In 1825 Goya wrote a letter to Joaquín María Ferrer, a politician exiled in Paris, in which he enclosed one of the lithographs of the Bulls of Bordeaux with the idea that Ferrer would help him to sell them. Ferrer, however, suggested that he republish the Caprichos but Goya replied to his esteemed patron saying that he now had “better ideas”, including these two sketchbooks. Sketchbooks G and H reflect the artist’s interest in lithography at this period and his use of it in Bordeaux. Executed in black crayon, it is likely the drawings were made to be reproduced as a series of lithographs. In Sketchbook H only five have titles but almost all are signed up to sheet 40.

The Lay Brother on Skates

Francisco de Goya, Lay Brother on SkatesBordeaux Sketchbook H, sheet 28, 1824-28. Black crayon, on laid paper, 192 x 147 mm. Madrid, Museo Nacional del Prado©Museo Nacional del Prado

Violence against women
Within the context of violence, that exercised by men against women occupies a particularly prominent place in the artist’s work. So important are women in Goya’s oeuvre that various thematic exhibitions have been devoted to this subject. In the Disasters of War, for example, it has always been noted that the female characters are the only ones to be presented positively, either as innocent victims comparable to the children and old men in these scenes, or for their dignified, courageous actions in defence of themselves and their families. Nonetheless, while it has often been observed that many of the women present in works from the period of the Caprichos are associated with prostitution, analyses of these scenes have not focused on the theme of violence against women. If prostitution is to be understood in this sense, the beautiful drawings of prostitutes in Sketchbooks A and B and in the compositions of the Caprichos should be interpreted as images of suffering and abuse, when not of actual violence. The repetition of scenes on this subject clearly reveals Goya’s awareness of injustice and specifically of the suffering and distress that the activity of prostitution causes to women. He also, however, questioned marriage, so often unequal in nature, as Enlightenment authors had already emphasised, and which on occasions became “a prison full of hardships”, as the artist himself set out to show. Goya’s frequently emphasised modernity in this regard lies in the innovative nature of his approach regardless of the nature of the commission, in which he gave free rein to his thinking but also to his capacity to cast a critical eye on male patterns of behaviour worthy of censure (in a way comparable to the revolutionary French writer Olympe de Gouges in her Declaration of the rights of women and female citizens of 1789) and which lamentably continue to exist today.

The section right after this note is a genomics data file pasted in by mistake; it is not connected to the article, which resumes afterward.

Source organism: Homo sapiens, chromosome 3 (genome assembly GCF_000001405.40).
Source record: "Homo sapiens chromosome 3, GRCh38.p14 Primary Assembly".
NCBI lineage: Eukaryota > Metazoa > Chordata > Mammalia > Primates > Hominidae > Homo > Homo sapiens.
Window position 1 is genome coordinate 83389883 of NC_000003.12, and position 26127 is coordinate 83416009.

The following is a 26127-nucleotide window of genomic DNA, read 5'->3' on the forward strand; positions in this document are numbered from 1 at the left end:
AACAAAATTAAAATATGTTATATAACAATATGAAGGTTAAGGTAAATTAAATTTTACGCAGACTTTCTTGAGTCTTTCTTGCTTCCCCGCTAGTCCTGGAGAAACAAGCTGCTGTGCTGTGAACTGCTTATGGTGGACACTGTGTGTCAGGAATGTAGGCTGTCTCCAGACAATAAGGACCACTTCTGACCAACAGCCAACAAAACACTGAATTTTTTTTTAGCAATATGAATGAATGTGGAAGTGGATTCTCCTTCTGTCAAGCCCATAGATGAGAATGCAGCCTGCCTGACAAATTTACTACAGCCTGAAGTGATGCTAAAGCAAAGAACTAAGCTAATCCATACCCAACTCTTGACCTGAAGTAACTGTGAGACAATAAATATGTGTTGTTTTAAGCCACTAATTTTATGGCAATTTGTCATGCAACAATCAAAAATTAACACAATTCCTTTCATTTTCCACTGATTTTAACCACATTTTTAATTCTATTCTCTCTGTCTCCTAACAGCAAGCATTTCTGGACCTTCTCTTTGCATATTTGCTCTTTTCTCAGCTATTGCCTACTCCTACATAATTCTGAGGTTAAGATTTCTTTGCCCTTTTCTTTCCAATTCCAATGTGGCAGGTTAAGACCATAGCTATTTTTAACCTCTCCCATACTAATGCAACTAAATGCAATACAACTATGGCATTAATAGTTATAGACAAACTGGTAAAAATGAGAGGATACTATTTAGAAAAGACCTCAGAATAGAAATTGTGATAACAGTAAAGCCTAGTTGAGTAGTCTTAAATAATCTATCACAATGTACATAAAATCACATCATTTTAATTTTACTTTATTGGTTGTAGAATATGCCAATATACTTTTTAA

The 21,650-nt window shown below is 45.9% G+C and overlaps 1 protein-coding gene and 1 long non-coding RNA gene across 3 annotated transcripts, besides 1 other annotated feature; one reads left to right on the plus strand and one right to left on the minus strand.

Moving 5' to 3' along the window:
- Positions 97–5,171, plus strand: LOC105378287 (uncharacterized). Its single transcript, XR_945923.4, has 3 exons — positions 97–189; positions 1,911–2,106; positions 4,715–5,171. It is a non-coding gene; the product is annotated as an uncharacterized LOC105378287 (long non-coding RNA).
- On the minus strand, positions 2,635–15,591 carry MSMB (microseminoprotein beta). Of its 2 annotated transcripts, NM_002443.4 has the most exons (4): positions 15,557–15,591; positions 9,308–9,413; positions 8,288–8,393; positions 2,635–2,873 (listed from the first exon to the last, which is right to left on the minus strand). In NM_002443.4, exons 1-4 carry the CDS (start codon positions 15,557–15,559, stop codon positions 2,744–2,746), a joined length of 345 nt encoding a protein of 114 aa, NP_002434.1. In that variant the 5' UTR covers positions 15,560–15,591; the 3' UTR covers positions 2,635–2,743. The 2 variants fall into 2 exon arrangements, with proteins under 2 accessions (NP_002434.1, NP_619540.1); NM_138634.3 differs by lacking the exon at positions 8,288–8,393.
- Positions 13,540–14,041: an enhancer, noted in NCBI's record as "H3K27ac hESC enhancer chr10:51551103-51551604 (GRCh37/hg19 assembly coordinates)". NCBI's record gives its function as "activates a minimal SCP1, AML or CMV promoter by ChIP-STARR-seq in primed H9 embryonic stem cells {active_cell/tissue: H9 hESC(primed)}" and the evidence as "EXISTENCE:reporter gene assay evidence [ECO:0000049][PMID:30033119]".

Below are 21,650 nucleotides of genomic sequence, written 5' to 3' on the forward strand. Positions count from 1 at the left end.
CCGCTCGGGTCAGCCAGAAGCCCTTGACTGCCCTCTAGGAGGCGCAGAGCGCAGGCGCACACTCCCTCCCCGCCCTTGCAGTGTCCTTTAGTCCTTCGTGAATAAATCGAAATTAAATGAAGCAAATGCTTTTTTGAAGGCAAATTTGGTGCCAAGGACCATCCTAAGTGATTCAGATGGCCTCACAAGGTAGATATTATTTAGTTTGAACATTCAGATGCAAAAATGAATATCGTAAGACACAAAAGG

Bad husband

Francisco de Goya, Bad HusbandBordeaux Sketchbook G, sheet 13, 1824-28. Black crayon, on laid paper, 192 x 151 mm. Madrid, Museo Nacional del Prado©Museo Nacional del Prado

“By habit we look at them as born only for our pleasure”